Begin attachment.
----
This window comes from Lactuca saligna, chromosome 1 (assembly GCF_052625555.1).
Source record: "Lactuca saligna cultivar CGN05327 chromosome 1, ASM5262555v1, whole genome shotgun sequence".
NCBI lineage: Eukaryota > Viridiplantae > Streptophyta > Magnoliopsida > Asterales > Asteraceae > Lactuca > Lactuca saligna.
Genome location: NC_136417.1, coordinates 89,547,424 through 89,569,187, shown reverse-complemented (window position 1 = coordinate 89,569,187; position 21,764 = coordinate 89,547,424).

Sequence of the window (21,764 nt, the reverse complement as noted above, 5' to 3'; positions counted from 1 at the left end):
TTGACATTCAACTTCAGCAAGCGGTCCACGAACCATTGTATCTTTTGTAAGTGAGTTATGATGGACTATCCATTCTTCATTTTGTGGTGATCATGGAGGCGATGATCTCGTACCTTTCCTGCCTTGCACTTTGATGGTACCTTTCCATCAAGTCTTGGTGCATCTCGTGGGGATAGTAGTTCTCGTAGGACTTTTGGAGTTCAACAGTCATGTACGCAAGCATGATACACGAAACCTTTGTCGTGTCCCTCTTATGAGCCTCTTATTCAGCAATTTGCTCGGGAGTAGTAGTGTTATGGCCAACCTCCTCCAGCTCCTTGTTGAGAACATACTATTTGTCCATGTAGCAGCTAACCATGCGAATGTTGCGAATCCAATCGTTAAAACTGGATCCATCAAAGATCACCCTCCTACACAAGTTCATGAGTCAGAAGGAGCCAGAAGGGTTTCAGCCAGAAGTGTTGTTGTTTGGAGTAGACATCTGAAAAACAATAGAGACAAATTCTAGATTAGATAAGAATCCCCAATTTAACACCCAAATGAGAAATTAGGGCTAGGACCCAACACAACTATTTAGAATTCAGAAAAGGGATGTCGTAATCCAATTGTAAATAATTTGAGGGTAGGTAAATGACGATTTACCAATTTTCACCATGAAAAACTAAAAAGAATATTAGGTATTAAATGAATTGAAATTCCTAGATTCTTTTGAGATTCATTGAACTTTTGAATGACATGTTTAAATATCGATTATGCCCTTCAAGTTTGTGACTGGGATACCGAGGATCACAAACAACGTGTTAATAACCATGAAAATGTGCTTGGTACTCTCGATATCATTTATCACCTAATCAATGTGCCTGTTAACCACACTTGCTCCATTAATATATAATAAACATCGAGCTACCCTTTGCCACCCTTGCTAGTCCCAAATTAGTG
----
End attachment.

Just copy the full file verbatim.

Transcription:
This window comes from Lactuca saligna, chromosome 1 (assembly GCF_052625555.1).
Source record: "Lactuca saligna cultivar CGN05327 chromosome 1, ASM5262555v1, whole genome shotgun sequence".
NCBI lineage: Eukaryota > Viridiplantae > Streptophyta > Magnoliopsida > Asterales > Asteraceae > Lactuca > Lactuca saligna.
Genome location: NC_136417.1, coordinates 89,547,424 through 89,569,187, shown reverse-complemented (window position 1 = coordinate 89,569,187; position 21,764 = coordinate 89,547,424).

Sequence of the window (21,764 nt, the reverse complement as noted above, 5' to 3'; positions counted from 1 at the left end):
TTGACATTCAACTTCAGCAAGCGGTCCACGAACCATTGTATCTTTTGTAAGTGAGTTATGATGGACTATCCATTCTTCATTTTGTGGTGATCATGGAGGCGATGATCTCGTACCTTTCCTGCCTTGCACTTTGATGGTACCTTTCCATCAAGTCTTGGTGCATCTCGTGGGGATAGTAGTTCTCGTAGGACTTTTGGAGTTCAACAGTCATGTACGCAAGCATGATACACGAAACCTTTGTCGTGTCCCTCTTATGAGCCTCTTATTCAGCAATTTGCTCGGGAGTAGTAGTGTTATGGCCAACCTCCTCCAGCTCCTTGTTGAGAACATACTATTTGTCCATGTAGCAGCTAACCATGCGAATGTTGCGAATCCAATCGTTAAAACTGGATCCATCAAAGATCACCCTCCTACACAAGTTCATGAGTCAGAAGGAGCCAGAAGGGTTTCAGCCAGAAGTGTTGTTGTTTGGAGTAGACATCTGAAAAACAATAGAGACAAATTCTAGATTAGATAAGAATCCCCAATTTAACACCCAAATGAGAAATTAGGGCTAGGACCCAACACAACTATTTAGAATTCAGAAAAGGGATGTCGTAATCCAATTGTAAATAATTTGAGGGTAGGTAAATGACGATTTACCAATTTTCACCATGAAAAACTAAAAAGAATATTAGGTATTAAATGAATTGAAATTCCTAGATTCTTTTGAGATTCATTGAACTTTTGAATGACATGTTTAAATATCGATTATGCCCTTCAAGTTTGTGACTGGGATACCGAGGATCACAAACAACGTGTTAATAACCATGAAAATGTGCTTGGTACTCTCGATATCATTTATCACCTAATCAATGTGCCTGTTAACCACACTTGCTCCATTAATATATAATAAACATCGAGCTACCCTTTGCCACCCTTGCTAGTCCCAAATTAGTG